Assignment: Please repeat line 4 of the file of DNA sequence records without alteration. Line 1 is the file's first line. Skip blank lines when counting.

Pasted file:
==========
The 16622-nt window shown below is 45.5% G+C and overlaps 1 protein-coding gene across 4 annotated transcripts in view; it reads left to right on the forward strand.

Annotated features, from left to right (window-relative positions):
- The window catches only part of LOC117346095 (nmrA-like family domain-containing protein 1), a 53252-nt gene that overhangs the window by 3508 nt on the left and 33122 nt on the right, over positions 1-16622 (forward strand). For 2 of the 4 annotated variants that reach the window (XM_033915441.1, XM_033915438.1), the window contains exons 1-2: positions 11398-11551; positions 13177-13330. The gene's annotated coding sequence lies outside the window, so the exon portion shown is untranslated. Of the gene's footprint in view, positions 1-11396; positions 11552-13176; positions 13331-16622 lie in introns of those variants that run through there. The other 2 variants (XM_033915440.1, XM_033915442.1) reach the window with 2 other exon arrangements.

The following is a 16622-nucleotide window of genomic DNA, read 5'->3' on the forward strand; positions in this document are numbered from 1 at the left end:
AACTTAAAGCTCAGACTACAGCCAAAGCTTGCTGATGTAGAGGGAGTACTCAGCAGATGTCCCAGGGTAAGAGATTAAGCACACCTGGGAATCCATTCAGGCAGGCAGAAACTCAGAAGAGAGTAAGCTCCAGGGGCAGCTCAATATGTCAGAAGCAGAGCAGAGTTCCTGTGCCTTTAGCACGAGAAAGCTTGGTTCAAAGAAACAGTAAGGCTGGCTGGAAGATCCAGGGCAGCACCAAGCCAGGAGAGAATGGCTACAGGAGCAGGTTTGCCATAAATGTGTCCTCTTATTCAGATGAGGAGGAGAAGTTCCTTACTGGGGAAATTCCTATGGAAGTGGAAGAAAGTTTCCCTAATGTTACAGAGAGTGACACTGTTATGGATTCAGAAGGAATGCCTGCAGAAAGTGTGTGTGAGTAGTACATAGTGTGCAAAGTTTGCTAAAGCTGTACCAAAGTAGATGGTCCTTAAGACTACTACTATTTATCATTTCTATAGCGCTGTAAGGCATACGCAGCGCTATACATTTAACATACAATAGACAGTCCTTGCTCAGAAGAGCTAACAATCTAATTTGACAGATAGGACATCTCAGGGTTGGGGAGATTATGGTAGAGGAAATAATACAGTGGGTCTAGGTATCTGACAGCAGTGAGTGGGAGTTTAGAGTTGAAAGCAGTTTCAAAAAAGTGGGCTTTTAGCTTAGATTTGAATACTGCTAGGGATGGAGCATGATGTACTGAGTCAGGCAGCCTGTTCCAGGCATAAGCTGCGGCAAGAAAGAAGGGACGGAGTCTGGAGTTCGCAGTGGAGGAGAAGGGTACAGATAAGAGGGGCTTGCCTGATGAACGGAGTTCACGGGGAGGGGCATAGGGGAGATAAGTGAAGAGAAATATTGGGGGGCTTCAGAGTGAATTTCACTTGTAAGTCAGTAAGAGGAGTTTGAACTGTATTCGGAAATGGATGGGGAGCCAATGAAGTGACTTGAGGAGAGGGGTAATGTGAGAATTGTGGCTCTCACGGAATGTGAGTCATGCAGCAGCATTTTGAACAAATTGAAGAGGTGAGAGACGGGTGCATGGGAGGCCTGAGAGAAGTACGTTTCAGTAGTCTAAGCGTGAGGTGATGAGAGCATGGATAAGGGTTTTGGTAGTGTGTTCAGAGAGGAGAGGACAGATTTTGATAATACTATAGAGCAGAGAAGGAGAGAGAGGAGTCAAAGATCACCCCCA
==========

The following is a 16622-nucleotide window of genomic DNA, read 5'->3' on the forward strand; positions in this document are numbered from 1 at the left end: